• Fully subsidized public higher education nationwide, under a system similar to those in Tennessee and New York State, through a baccalaureate degree or substantial equivalent; this would begin in community and technical schools and gradually expand to all public universities.
  • Abolition of the electoral college.
  • Legislative strengthening and increased enforcement of antitrust/anti-monopoly laws, particularly including laws specifically designed to restore stability to small local businesses by breaking up financial, agricultural, pharmaceutical, media, and other monopolies.
  • A legislative reversal of the case of McKleskey v. Kemp, which keeps civil rights lawyers from bringing actions to correct systemic race discrimination within the criminal justice system.
  • A guaranteed public-jobs program that provides meaningful work to those who are willing and able to take it, primarily in rebuilding and improving American roads, bridges, public transportation, energy grids, rural broadband access, and in environmental cleanup/preservation; ultimately the program would aim to result in 100% (voluntary) employment over time.
  • Establishment of a universal basic income (see, for example, the beginnings of UBI recently enacted in Hawaii), to work in tandem with the guaranteed jobs program within a projected time frame.
  • Legislative strengthening of the EPA, including increased enforcement powers to deal with Flint-type crises, to ensure breathable air, drinkable water, and clean soil.
  • Establishment of a separate, politically independent agency tasked with immediately addressing the urgency of global climate change via geoengineering and other innovations, and given broad enforcement powers to address the root causes (e.g., deforestation and irresponsible energy consumption).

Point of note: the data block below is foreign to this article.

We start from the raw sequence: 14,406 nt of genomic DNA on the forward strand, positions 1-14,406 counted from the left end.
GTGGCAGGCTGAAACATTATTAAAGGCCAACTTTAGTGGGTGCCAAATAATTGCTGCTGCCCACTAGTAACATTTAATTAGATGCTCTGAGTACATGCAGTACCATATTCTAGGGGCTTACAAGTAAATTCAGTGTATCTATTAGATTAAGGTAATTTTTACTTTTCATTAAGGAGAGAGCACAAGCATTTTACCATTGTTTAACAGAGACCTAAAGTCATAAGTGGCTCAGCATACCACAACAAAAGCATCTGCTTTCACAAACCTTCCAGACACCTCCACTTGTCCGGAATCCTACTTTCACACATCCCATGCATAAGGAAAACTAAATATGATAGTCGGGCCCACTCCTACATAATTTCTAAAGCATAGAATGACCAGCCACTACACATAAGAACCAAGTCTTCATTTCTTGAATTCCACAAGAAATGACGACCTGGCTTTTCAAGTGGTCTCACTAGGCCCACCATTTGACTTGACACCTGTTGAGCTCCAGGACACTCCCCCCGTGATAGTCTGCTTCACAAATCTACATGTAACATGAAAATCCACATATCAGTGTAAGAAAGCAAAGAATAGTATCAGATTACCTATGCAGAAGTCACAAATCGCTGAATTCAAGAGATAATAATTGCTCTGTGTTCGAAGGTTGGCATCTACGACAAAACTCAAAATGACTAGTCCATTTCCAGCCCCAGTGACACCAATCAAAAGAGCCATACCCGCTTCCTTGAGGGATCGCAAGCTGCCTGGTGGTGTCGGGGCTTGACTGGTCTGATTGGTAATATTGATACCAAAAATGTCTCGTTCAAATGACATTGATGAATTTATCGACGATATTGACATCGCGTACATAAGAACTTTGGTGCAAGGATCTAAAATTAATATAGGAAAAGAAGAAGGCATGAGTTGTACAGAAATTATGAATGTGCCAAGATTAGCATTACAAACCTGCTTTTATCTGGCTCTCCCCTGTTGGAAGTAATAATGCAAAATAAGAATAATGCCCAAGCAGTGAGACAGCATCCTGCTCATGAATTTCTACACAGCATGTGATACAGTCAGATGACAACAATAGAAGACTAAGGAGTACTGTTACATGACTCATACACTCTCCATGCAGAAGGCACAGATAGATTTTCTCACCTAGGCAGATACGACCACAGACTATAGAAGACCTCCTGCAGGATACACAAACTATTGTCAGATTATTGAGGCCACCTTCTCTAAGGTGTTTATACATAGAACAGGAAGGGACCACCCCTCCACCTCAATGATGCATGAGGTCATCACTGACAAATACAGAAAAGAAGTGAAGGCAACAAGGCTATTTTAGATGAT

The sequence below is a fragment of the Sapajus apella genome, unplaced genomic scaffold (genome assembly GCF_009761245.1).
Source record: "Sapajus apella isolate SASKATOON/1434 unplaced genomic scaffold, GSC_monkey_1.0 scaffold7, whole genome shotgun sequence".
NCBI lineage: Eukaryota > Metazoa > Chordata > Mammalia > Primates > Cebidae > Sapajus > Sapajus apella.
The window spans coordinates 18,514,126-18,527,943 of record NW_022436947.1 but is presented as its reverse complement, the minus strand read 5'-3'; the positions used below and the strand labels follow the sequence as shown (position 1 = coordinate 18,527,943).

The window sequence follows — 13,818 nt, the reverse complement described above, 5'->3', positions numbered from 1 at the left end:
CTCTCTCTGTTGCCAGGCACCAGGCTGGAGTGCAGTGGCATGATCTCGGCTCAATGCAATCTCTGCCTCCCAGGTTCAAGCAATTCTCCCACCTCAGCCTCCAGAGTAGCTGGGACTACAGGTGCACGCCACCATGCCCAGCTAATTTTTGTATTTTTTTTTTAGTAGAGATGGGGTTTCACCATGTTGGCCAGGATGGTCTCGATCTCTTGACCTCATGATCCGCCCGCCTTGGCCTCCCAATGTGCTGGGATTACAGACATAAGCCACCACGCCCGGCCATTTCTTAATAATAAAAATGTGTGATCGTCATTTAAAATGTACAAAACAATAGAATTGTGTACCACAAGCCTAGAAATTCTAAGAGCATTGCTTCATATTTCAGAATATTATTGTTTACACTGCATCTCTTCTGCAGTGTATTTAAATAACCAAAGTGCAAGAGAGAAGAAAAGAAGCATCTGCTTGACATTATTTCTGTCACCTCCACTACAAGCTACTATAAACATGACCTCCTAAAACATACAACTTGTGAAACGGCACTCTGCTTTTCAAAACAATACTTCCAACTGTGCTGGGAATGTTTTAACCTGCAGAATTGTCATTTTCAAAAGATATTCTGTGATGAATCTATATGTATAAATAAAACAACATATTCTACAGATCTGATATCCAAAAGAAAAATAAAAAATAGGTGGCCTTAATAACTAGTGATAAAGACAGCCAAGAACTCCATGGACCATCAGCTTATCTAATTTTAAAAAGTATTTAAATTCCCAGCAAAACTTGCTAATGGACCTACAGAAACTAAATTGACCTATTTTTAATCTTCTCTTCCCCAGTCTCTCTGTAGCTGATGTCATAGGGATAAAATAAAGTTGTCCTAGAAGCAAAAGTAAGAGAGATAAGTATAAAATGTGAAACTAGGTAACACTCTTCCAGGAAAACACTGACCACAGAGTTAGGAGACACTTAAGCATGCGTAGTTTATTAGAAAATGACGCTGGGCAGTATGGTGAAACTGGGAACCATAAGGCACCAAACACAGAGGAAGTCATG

• Simplification of agricultural tax policy and incentivization for farmers to help eliminate food deserts in Indiana.
  • Protection and strengthening of the Consumer Financial Protection Bureau, and expanding its reach to cover important individual consumer purchases such as automobiles.
  • Protection and strengthening of labor unions, including vigorous enforcement of the National Labor Relations Act both privately and through the National Labor Relations Board, and enacting stronger measures to prevent retaliation against workers who wish to organize.
I fully understand and recognize that these goals will not be achieved overnight. But I believe they are achievable. We have to start with a vision of what we want for America 25 years or more in the future and have a clear plan for how we intend to get there. Real change starts with the belief that a better country is possible, and the will to start working on it together. We can never make these ideas mainstream, we can never convince anyone that these ideas are right, if we keep treating them like pipe dreams ourselves. We can be incremental in our methods, but we must be revolutionary in our aspirations.

2 comments:

Keith Byerley said...

Supports abortion but does not support the death penalty?
Personally I support neither, and am hesitant to support a candidate that does not understand that life begins as conception. All life is sacred. It is the fundamental basis of Christianity.
Of course it's more complicated then that. One poll in 2015 has 75% of Americans saying that they identify as Christian. So what about the other 25%? They have a say as well.
Why can we not put some of the major issues to a referendum vote? Congress can't do their job. It's time for The People to get it done.

The New Albanian said...

My hunch is that he'll try to answer any question, including yours. This was recently mentioned here:

https://www.facebook.com/CanonForIndiana/posts/1962121617260926:0